ABOUT THE BOOK
When Delaney Broward finds her best friend stabbed to death a decade after her brother suffered the same fate, she must confront her painful past in order unmask a killer who isn’t done yet.
How can this be happening again?
Delaney Broward has spent the last ten years rebuilding her life after finding her brother brutally stabbed to death in his art studio, leaving her without a single living family member. His death even took away her boyfriend, Hunter Nash, who was convicted of the murder. Convinced it’s too dangerous to trust her heart to anyone again, Delaney lives alone. She pours herself into her frame shop in the historic art district in San Antonio. She doesn’t have the husband and children she once dreamed of, but her heart is safe.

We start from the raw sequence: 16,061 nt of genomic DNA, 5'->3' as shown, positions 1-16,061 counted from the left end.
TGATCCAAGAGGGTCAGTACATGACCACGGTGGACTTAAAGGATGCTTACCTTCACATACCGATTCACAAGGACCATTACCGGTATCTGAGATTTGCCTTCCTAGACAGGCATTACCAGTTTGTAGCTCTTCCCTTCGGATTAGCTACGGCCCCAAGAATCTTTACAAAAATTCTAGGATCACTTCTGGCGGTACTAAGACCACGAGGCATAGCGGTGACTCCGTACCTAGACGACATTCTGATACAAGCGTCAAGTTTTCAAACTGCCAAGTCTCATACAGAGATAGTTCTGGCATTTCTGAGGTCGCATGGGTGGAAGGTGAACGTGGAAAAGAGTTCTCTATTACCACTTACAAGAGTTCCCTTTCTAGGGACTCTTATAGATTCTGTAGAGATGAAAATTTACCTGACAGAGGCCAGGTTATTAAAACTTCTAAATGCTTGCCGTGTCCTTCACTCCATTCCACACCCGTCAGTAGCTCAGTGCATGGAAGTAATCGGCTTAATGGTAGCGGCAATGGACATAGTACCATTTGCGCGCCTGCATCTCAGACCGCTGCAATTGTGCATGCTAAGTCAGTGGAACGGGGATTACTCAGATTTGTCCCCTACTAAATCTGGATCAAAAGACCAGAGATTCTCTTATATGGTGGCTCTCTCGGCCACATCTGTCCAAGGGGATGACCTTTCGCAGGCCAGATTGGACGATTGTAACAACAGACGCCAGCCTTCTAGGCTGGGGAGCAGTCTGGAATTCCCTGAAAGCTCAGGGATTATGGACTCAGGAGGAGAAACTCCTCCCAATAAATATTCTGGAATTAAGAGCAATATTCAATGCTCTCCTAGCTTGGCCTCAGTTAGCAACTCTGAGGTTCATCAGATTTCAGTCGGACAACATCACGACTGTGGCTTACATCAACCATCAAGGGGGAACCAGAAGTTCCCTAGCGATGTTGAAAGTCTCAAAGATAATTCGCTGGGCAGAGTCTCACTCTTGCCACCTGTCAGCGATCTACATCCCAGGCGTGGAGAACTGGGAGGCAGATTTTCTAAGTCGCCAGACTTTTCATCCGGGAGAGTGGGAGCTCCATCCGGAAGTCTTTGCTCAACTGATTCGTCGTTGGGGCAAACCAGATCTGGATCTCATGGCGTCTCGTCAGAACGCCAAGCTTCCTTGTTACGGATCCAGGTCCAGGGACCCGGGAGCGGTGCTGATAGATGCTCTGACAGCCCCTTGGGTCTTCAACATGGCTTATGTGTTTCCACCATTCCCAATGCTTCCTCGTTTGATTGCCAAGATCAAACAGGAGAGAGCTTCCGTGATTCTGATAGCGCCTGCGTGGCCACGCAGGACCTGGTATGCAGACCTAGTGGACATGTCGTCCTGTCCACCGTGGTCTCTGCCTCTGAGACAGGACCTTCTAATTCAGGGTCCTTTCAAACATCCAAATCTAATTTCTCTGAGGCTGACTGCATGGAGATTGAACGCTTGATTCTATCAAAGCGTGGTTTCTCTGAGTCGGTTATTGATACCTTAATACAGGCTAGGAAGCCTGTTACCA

Until she walks into her best friend Ellie’s shop and finds she has suffered the same fate. Once again Delaney’s life is shattered by violence, tragedy, and loss.
Hunter Nash leaves prison a free man that same day. He’s determined to prove his innocence, win Delaney back, and restore her faith in God.
Delaney’s mission is to bring Ellie’s murder to justice while protecting her heart. They forge an uneasy alliance, both certain the truth will win out. Both are willing to accept the outcome—if they survive.
Read an excerpy